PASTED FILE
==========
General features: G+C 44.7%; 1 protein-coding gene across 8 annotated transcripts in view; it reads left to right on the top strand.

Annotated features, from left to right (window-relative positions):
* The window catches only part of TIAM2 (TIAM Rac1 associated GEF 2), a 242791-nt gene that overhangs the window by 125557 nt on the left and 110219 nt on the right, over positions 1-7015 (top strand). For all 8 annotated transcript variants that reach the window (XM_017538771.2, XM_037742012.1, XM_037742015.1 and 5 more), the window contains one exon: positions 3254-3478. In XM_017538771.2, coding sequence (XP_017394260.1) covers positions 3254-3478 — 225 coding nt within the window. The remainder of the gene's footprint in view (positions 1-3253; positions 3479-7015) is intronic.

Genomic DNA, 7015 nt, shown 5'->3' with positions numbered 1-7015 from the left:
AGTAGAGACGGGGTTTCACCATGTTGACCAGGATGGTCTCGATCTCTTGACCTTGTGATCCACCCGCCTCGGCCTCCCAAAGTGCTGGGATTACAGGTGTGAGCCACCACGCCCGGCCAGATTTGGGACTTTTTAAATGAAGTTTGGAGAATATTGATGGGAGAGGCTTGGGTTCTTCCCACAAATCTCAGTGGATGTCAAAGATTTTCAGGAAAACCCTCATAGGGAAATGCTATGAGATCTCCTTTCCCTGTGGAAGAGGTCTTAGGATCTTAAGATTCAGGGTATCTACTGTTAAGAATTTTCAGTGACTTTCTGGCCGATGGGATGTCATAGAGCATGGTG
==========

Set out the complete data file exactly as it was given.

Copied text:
General features: G+C 44.7%; 1 protein-coding gene across 8 annotated transcripts in view; it reads left to right on the top strand.

Annotated features, from left to right (window-relative positions):
* The window catches only part of TIAM2 (TIAM Rac1 associated GEF 2), a 242791-nt gene that overhangs the window by 125557 nt on the left and 110219 nt on the right, over positions 1-7015 (top strand). For all 8 annotated transcript variants that reach the window (XM_017538771.2, XM_037742012.1, XM_037742015.1 and 5 more), the window contains one exon: positions 3254-3478. In XM_017538771.2, coding sequence (XP_017394260.1) covers positions 3254-3478 — 225 coding nt within the window. The remainder of the gene's footprint in view (positions 1-3253; positions 3479-7015) is intronic.

Genomic DNA, 7015 nt, shown 5'->3' with positions numbered 1-7015 from the left:
AGTAGAGACGGGGTTTCACCATGTTGACCAGGATGGTCTCGATCTCTTGACCTTGTGATCCACCCGCCTCGGCCTCCCAAAGTGCTGGGATTACAGGTGTGAGCCACCACGCCCGGCCAGATTTGGGACTTTTTAAATGAAGTTTGGAGAATATTGATGGGAGAGGCTTGGGTTCTTCCCACAAATCTCAGTGGATGTCAAAGATTTTCAGGAAAACCCTCATAGGGAAATGCTATGAGATCTCCTTTCCCTGTGGAAGAGGTCTTAGGATCTTAAGATTCAGGGTATCTACTGTTAAGAATTTTCAGTGACTTTCTGGCCGATGGGATGTCATAGAGCATGGTG